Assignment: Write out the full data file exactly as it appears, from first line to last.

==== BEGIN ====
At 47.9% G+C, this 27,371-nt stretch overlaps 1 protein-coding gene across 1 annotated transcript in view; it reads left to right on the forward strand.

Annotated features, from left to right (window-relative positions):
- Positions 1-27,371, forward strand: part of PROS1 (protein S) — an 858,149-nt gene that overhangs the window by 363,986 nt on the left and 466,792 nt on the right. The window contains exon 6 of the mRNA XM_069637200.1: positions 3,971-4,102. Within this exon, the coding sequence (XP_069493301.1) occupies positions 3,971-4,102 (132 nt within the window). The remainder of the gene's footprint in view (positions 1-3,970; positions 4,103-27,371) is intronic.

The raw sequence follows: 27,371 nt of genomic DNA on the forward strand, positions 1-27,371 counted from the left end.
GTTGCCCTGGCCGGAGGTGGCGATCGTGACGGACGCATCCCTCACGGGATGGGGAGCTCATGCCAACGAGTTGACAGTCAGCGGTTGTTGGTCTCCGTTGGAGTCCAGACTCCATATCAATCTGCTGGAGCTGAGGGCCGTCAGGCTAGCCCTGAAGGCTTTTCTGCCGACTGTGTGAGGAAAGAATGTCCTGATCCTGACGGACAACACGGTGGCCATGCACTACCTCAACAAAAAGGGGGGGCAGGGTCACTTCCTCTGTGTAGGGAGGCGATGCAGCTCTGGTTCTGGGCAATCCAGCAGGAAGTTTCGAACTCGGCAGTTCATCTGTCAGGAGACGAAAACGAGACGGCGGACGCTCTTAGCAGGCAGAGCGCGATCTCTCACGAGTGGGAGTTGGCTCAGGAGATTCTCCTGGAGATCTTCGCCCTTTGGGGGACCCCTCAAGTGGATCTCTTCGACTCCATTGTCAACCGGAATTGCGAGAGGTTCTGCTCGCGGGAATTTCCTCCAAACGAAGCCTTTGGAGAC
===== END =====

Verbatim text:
At 47.9% G+C, this 27,371-nt stretch overlaps 1 protein-coding gene across 1 annotated transcript in view; it reads left to right on the forward strand.

Annotated features, from left to right (window-relative positions):
- Positions 1-27,371, forward strand: part of PROS1 (protein S) — an 858,149-nt gene that overhangs the window by 363,986 nt on the left and 466,792 nt on the right. The window contains exon 6 of the mRNA XM_069637200.1: positions 3,971-4,102. Within this exon, the coding sequence (XP_069493301.1) occupies positions 3,971-4,102 (132 nt within the window). The remainder of the gene's footprint in view (positions 1-3,970; positions 4,103-27,371) is intronic.

The raw sequence follows: 27,371 nt of genomic DNA on the forward strand, positions 1-27,371 counted from the left end.
GTTGCCCTGGCCGGAGGTGGCGATCGTGACGGACGCATCCCTCACGGGATGGGGAGCTCATGCCAACGAGTTGACAGTCAGCGGTTGTTGGTCTCCGTTGGAGTCCAGACTCCATATCAATCTGCTGGAGCTGAGGGCCGTCAGGCTAGCCCTGAAGGCTTTTCTGCCGACTGTGTGAGGAAAGAATGTCCTGATCCTGACGGACAACACGGTGGCCATGCACTACCTCAACAAAAAGGGGGGGCAGGGTCACTTCCTCTGTGTAGGGAGGCGATGCAGCTCTGGTTCTGGGCAATCCAGCAGGAAGTTTCGAACTCGGCAGTTCATCTGTCAGGAGACGAAAACGAGACGGCGGACGCTCTTAGCAGGCAGAGCGCGATCTCTCACGAGTGGGAGTTGGCTCAGGAGATTCTCCTGGAGATCTTCGCCCTTTGGGGGACCCCTCAAGTGGATCTCTTCGACTCCATTGTCAACCGGAATTGCGAGAGGTTCTGCTCGCGGGAATTTCCTCCAAACGAAGCCTTTGGAGAC